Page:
“All is lost, Jack,” she lamented.

“Not really,” he replied. He stood up, went to his brown duffel bag and brought out a handful of printouts. He passed them on to her, and when she saw the contents, her face brightened and she jumped on him. He had had the good sense to scan the diary and the map. She felt like kissing him, but was afraid of how he would react.

Then they talked late into the night, reviewing the book, and planning on the best course of action to follow. As Charity closed her eyes to sleep, the last thing she thought was that their plan to go for the treasure hunt without disclosing it to any authority was superb. It was high time they made some money from all their efforts. And what an amount of money it would be.

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Three weeks later, they were all set for their expedition in the grey sea of Port Harcourt, Nigeria. They had arrived a week after their discussion in Charity’s house, and had gone to work—mapping out the strategic area, buying of provisions and equipment, and finally, employing few people to assist them. They had also bribed some quarters in order to keep the area unoccupied and free from government supervision while they hunted for their treasure.

“Ready, Rit?” Jack said, as he stretched and donned his swimming gear.

“You bet I am.” She gave a thumbs up to the crew and dived into the warm water, with Jack behind her. They scoured the water for a full three hours, seeing all manner of debris and scanty aquatic life, but no sight of the chests.

Just when they were about to wrap it up for the day and try the next day, she saw the first chest, nestled between two gigantic rocks. She quickly signalled to Jack and he swam over. He became excited and they renewed their search for the rest of the chests.

The remaining chests were found about fifty feet from the first one; they were held together by a mass of weeds and the ropes which were used to secure them in the days of Brighton. They hooked the harnesses to the three chest, beeped the transponder, and watched as the crew above hauled the treasures up.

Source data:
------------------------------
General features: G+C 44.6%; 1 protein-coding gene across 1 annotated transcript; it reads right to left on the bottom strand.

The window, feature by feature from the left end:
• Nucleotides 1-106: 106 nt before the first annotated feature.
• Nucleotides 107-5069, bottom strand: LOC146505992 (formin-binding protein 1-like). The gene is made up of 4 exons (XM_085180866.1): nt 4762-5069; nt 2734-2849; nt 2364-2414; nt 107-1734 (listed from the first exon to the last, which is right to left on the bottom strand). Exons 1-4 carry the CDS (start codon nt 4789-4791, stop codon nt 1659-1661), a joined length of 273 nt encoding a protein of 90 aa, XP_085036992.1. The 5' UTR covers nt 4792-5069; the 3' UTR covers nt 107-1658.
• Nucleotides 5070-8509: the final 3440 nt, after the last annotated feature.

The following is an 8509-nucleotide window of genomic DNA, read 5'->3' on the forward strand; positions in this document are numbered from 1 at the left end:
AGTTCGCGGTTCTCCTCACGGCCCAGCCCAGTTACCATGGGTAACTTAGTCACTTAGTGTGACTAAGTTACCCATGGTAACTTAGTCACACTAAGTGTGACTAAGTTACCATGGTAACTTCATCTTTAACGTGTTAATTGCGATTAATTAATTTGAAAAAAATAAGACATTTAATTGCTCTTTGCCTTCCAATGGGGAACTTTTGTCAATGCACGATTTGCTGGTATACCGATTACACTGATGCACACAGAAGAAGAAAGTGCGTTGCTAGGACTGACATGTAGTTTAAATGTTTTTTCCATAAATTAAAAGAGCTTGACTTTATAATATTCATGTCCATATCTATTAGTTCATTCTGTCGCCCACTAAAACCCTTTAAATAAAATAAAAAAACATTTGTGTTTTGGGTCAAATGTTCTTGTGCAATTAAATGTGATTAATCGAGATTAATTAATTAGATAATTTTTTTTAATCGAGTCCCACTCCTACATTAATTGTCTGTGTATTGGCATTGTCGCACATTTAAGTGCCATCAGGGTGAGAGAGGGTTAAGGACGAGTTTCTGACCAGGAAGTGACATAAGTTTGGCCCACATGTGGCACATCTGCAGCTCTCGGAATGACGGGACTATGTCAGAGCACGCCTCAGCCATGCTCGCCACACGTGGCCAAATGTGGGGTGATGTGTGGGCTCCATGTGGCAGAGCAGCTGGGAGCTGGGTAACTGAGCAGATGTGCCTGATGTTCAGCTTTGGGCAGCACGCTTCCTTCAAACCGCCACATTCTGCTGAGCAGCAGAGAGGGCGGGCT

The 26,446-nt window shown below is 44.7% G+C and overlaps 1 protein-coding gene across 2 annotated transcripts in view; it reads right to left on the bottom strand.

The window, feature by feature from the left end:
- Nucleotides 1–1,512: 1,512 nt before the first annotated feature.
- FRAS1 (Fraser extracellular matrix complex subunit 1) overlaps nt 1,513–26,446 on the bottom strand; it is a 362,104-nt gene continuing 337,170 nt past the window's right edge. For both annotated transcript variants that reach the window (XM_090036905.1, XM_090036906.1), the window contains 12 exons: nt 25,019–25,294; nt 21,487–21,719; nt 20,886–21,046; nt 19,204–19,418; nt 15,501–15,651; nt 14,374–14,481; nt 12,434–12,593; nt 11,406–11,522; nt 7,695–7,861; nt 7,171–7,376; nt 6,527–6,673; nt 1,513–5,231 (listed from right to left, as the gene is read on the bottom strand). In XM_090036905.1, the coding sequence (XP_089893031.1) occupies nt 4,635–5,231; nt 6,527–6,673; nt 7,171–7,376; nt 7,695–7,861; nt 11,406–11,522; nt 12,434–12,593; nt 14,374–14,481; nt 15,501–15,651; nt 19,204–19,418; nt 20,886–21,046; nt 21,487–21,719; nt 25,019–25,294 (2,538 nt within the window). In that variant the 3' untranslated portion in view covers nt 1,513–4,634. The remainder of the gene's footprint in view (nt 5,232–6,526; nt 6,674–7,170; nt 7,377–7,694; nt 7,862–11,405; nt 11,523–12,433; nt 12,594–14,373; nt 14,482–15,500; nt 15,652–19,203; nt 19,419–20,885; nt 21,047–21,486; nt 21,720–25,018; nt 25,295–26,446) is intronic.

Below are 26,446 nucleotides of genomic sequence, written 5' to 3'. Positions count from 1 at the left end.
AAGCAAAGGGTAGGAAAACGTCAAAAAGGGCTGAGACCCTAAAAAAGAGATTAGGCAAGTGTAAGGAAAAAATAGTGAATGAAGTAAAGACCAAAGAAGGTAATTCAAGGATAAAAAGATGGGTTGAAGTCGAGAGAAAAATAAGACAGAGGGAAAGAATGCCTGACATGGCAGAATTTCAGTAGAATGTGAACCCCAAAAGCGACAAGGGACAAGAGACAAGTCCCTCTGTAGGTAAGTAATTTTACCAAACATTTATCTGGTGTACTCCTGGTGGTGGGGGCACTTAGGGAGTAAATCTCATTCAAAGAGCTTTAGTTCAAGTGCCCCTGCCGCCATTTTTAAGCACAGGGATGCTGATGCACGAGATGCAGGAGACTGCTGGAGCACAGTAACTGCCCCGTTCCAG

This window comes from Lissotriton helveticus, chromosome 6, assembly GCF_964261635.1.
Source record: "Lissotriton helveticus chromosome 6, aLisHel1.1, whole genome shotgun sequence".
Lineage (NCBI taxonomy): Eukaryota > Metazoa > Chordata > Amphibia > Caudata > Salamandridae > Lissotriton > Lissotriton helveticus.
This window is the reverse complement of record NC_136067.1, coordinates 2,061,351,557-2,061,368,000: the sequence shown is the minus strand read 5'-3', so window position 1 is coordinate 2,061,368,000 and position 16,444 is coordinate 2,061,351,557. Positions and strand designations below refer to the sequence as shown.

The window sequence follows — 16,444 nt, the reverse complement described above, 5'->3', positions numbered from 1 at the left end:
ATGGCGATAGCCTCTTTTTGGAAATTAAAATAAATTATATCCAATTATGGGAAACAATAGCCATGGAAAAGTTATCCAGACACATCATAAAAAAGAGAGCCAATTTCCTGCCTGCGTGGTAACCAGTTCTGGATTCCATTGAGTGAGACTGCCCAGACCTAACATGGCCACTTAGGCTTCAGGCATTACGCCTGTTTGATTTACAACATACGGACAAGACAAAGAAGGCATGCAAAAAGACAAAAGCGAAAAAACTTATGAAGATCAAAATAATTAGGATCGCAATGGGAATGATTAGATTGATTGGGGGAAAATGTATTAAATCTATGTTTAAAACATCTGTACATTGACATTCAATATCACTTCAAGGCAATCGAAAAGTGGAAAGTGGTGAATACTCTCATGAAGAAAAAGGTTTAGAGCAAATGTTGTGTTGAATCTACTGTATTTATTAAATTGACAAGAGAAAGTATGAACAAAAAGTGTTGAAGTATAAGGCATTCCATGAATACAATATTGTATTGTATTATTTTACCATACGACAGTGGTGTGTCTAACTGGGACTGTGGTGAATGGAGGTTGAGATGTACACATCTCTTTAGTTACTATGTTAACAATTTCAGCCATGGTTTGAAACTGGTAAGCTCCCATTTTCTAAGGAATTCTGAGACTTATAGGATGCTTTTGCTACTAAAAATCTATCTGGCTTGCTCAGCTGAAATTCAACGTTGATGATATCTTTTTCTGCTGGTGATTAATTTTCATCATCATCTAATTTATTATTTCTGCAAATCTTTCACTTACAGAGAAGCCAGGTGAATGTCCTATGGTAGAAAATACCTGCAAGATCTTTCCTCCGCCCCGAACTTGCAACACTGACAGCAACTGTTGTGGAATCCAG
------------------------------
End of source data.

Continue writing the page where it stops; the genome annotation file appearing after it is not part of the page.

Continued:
She and Jack came up and were relishing their moment of glory when the blare of sirens filled the air. They looked about in consternation as police vehicles surrounded them. They were told to surrender, and the inspector in charge of the mission came forward. He faced them and in total shock to Jack, he shook Charity’s hand.

“Congratulations on a job well done, Miss Oni,” he said to her.

Jack’s face was a mask of unbelief as he stared at the person he thought he knew for years. She saw his look and laughed. “Are you surprised, Jack?”

“Charity, how—? When—? Why...did you do this?” he stammered.

“Oh Jack! You thought you were smart, and could deceive me. Thanks to my neighbour who later informed me that he saw you clobbering me that night. That led me to start suspecting you; I made some research into your life and discovered that you were once an antique dealer who later became an international fugitive. I discovered this while in Nigeria, and promptly reported to the authorities. Together, we came up with this plan to capture you. Can you guess how much I would be paid?”

He stared lividly at her, as she continued, “By the way, your real name isn’t Jack Cates. It’s Jeremy Dillon, the notorious antique dealer.” He hissed at her, as one officer clamped his hands together with handcuffs. She smiled sweetly at him and added, “I guess you thought you would do away with me after we recovered the gold and then probably sell it to the highest bidder, but you see? I’m smarter than you.”

Jack was led into a car as she followed the inspector into another car. She paid her crew members and the chests were loaded into a police truck.

As the sun went down in into the sea in the distant horizon, the cars departed, she smiled at the thought of the five million dollars that just got wired into her account—two million for the information leading to the arrest of Jack/Jeremy, and three million in gratitude for the rediscovery of a forgotten history.